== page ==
**Update (16/02/20)**

In general form, the (intended) scenario of the exam question is

*The* *vector resolute of in the direction of is ,*

Of course, given and it is standard to find . After a bit of trig and unit vectors, we have (in must useful form)

The exam question, however, is different: the question is, given and , how to find .
The problem with that is, unless the vectors and are appropriately related, the scenario simply cannot occur, meaning ** **cannot exist. Most obviously, the length of must be no greater than the length of . This requirement is clear from the triangle pictured, and can also be proved algebraically (with the dot product formula or the Cauchy-Schwarz inequality).

This implies, of course, that the exam question is ridiculous: for the vectors in the exam we have , and that’s the end of that. In fact, the situation is more delicate; given the pictured vectors form a right-angled triangle, we require that be perpendicular to . Which implies, once again, that the exam question is ridiculous.

Next, suppose we lucked out and began with perpendicular to . (Of course it is very easy to check whether we’ve lucked out.) How, then, do we find ? The answer is, as is made clear by the picture, “Well, duh”. The possible vectors are simply the (non-zero) scalar multiples of , and we’re done. Which shows that the mess in the intended solution, Answer A, is ridiculous.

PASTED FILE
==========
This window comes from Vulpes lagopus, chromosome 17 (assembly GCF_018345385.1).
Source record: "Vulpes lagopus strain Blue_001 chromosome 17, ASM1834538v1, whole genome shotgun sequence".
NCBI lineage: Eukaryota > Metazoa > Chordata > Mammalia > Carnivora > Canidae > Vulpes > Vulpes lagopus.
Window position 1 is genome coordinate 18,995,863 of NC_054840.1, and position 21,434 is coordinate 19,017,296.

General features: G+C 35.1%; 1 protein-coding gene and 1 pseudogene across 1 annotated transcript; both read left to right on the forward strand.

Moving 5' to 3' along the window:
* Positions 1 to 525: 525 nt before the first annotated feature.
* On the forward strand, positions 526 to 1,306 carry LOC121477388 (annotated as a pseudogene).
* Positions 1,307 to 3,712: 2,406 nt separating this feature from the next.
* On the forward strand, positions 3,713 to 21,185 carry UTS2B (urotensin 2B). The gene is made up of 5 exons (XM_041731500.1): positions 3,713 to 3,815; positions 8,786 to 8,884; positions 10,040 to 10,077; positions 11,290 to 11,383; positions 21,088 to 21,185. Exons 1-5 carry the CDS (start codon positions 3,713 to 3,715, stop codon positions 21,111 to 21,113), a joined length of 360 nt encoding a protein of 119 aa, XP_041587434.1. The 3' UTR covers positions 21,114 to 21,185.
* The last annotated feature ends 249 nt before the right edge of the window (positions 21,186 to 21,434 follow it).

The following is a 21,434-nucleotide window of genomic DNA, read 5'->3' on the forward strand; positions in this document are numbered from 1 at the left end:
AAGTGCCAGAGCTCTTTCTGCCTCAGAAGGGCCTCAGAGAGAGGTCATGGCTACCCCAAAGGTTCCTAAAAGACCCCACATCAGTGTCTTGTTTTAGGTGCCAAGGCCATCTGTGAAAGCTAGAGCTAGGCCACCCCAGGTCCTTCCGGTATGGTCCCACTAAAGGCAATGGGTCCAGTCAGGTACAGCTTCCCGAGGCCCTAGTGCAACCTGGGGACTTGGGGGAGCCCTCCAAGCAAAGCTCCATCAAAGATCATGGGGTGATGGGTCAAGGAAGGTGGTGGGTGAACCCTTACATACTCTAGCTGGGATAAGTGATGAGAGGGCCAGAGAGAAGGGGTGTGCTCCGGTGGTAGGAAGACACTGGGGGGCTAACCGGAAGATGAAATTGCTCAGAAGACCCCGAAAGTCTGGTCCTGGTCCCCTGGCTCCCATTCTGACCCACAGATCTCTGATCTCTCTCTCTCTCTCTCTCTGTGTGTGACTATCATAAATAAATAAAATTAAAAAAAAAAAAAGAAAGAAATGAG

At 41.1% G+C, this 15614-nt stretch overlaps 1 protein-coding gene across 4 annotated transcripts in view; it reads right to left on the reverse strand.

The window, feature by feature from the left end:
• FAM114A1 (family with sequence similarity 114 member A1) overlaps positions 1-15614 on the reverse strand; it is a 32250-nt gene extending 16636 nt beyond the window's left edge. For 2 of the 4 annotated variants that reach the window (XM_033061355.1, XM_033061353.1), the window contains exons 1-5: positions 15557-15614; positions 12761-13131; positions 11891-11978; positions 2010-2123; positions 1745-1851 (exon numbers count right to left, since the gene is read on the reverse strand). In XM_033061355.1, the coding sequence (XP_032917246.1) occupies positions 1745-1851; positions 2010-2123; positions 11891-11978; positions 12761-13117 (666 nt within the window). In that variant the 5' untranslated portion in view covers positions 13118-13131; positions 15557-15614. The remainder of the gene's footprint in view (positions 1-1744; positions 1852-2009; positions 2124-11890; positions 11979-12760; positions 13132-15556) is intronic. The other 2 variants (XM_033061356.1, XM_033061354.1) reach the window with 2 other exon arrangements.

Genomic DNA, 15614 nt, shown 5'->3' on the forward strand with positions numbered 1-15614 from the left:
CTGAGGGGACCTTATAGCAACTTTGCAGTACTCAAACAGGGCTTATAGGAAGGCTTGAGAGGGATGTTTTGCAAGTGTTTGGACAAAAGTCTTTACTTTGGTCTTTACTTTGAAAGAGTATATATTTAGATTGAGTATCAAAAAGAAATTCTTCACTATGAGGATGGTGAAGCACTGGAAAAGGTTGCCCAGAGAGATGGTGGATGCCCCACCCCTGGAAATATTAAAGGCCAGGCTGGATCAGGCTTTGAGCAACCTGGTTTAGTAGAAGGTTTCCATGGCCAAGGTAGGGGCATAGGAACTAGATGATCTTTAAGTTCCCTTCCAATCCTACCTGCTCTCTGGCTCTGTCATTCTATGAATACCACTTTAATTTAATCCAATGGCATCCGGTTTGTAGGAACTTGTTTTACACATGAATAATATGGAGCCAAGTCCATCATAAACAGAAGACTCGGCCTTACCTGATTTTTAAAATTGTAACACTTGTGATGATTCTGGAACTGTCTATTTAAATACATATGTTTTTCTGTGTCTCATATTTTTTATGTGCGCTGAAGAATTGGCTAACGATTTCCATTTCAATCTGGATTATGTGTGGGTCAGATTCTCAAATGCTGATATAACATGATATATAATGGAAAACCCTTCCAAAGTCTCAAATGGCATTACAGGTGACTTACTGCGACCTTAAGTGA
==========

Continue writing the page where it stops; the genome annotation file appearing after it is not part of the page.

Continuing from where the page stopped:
There is a final question, however: the exam question is clearly ridiculous, but is the question also stuffed? The equations in answer A come from the equation for above and working backwards. And, these equations correctly return no solutions. Moreover, if the relationship between and had been such that there *were* solutions, then the A equations would have found them. So, completely ridiculous but still ok?

Nope.

The question is framed from start to end around definite, existing objects: we have THE vector resolute, resulting in THE values of m, n and p. If the VCAA had worded the question to find *possible* values, on the basis of a *possible* direction for the resolution, then, at least technically, the question would be consistent, with A a valid answer. Still an utterly ridiculous question, but consistent. But the VCAA didn’t do that and so the question isn’t that. The question is stuffed.